Russia could mean big opportunity for exporters

Mar 2, 2012

While China and other Asian countries are making friendly gestures and taking steps towards deepening trade negotiations with the U.S., another vast, growing economy on that side of the Pacific deserves some attention: Russia.

According to 2011 data compiled by the U.S.-Russia Coalition for trade, Russia is currently among the world’s top 10 importers of pork and beef (ranked 5th and 8th respectively). Most recent 2009 data from the Food and Agriculture Organization of the United Nations lists pork and beef as Russia’s top two imports by value, at about $3.3 billion combined total across all global sources. Agricultural commodities in general are some of Russia’s biggest imports.

Since 1993, Russia has been trying to accede to the World Trade Organization (WTO). As of Dec. 16, 2011, Russia’s membership was unanimously voted in by current member nations. It has until July 23, 2012, to bring its regulatory system in-line with WTO rules and obligations.

Chief among these are existing burdensome import policies (licensing, registration, certification and so on), fees which exceed the necessary costs they are said to cover or tariffs on items not conflicting with Russianproduced items, countryspecific import quotas, import taxes and non-tariff barriers such as regional sale or distribution practices of imported goods. The everpresent issue of regulations being in keeping with internationally-accepted, sciencebased standards is also a concern.

Barriers to trade with Russia aren’t limited to that side of the Pacific, however. Remaining Cold War-enacted rules regarding trade with Russia exist on U.S. books. Among the most impactful is the Jackson-Vanik Amendment. Created in 1974, ostensibly in response to the then-Soviet Union’s punitive actions against certain types of emigrants, the amendment effectively bans permanent normalized trade relations with Soviet-block countries which now include Russia.

Some U.S. officials, such as Sen. Max Baucus of Montana, have been moving to get Russia exempted from the 1974 measure or else easing restrictions associated with it in general. The goal for some is to remove U.S. barriers to establishing permanent normalized trade with Russia before its probationary period is over by midsummer 2012.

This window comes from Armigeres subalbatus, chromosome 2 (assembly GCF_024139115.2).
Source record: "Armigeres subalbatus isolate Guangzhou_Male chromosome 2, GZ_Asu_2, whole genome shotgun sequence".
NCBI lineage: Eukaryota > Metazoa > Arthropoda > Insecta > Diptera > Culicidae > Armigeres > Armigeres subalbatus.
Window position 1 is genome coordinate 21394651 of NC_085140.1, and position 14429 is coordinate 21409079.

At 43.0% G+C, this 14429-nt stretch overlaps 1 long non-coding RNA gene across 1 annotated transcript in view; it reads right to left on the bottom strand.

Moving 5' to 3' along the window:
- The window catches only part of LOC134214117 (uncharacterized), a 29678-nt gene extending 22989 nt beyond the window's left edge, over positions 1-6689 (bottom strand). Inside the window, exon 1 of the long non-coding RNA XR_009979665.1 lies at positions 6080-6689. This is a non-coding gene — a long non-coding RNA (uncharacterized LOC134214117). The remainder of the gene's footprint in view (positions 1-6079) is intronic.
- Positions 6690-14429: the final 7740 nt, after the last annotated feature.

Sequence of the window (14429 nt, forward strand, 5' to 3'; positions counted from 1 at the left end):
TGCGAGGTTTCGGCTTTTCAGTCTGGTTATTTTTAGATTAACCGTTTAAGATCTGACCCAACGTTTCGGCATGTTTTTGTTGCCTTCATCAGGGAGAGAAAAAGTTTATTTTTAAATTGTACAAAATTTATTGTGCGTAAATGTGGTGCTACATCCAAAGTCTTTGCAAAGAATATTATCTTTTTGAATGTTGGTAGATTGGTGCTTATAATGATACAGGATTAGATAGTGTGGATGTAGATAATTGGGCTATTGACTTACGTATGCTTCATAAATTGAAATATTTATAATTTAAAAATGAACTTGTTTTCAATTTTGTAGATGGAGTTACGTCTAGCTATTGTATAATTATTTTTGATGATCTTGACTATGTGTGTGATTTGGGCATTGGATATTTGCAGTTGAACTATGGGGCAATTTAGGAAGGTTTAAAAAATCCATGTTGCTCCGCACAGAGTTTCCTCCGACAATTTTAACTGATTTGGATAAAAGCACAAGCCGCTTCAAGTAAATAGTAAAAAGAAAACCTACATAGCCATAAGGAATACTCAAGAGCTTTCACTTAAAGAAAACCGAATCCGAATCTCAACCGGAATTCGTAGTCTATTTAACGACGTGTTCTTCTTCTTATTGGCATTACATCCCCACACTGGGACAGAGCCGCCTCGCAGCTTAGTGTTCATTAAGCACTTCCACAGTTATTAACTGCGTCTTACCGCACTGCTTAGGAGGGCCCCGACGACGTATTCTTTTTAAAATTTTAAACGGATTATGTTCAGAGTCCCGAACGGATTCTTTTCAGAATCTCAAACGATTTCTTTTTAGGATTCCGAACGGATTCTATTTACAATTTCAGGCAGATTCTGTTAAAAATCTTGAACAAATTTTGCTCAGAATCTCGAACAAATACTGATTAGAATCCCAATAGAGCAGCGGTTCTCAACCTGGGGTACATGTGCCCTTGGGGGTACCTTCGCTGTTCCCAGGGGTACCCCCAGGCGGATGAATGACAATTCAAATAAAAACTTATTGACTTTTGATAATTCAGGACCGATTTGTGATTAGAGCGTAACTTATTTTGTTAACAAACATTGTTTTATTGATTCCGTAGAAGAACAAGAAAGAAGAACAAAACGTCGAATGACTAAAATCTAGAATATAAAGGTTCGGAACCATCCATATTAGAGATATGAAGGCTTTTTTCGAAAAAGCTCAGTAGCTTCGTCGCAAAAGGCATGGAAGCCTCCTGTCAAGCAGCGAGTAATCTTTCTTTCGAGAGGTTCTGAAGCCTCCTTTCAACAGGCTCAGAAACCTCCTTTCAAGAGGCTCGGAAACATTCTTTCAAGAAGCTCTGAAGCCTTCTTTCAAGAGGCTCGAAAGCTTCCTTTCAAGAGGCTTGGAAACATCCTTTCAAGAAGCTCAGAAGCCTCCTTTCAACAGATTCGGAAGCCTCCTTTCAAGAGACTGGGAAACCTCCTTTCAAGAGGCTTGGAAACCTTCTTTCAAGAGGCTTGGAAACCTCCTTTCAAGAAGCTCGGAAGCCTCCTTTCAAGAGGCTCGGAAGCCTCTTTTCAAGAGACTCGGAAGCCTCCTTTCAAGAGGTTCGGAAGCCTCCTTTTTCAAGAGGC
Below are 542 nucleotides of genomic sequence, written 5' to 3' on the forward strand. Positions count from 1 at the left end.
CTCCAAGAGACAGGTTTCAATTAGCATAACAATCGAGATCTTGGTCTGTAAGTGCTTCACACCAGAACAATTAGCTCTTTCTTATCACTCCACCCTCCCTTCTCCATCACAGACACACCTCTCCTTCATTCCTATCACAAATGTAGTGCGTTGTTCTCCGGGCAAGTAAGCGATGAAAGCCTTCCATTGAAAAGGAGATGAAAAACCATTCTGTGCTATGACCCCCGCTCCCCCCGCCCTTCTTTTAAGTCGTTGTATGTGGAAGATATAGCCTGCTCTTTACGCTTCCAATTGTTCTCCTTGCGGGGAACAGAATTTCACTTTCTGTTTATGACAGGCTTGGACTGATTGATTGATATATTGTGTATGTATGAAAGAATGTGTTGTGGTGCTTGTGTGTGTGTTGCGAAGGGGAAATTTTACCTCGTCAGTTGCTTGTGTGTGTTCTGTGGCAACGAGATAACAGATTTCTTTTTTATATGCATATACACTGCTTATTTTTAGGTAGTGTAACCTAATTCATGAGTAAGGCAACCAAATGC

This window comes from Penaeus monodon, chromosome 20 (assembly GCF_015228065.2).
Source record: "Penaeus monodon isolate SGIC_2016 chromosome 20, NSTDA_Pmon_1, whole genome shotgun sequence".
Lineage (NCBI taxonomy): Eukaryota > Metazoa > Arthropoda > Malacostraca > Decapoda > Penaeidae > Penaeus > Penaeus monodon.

“We’re certainly viewing August, potentially even earlier, as the deadline for Russia to get in, and that’s the deadline by which U.S. companies will start to lose out to our competitors,” a Baucus aide said in an interview to the Wall Street Journal. “So we would very much like to get it done by the end of the summer.”

The concern is that if normalized trade can’t be established with Russia prior to it becoming a full WTO member, U.S. exporters would be well behind competitor countries at the beginning of the race for Russian export market share. As it is, European Union products already make up over 47 percent of Russian imports (as of 2010). Despite different export offerings, the U.S. would already have its work cut out for it in claiming and growing its portion of the Russian import market even without the hindrance of normalized trade relation bans.

Some in U.S. government are still wary of approaching Russia as anything other than an adversary, regardless of the potential negative impacts on exports. An unnamed “group of Republicans” in office have cited recent examples of corruption in the upper levels of Russian government toward U.S. or other Western businesses as among the causes for concern.

Other issues include the questionable nature of the country’s election system, which is poised to again reelect Vladimir Putin as president. The long heralded outcome of the March election has caused many to question how “open and free” Russia’s elections truly are.

Though political and domestic concerns are certainly an issue, the matter of potential export market expansion is worthy of attention. In 2011, U.S. beef exports to Russia were valued at $237 million, up almost 50 percent from the 2010 numbers. U.S. pork exports to Russia also went up in 2011, to $230 million, but only 5 percent more than the value of 2010 pork exports.

Russia’s population is growing and with the economic boons from Russia’s energy exportation, incomes are rising. This, coupled with trends in other growing/developing economies, suggests a population whose meat demands will grow quickly. Considering the almost 50 percent one-year increase in Russian demand for U.S. beef prior to Russia’s WTO membership and without eased trade agreements, red meat export markets could see a big and growing opportunity. — Kerry Halladay, WLJ Editor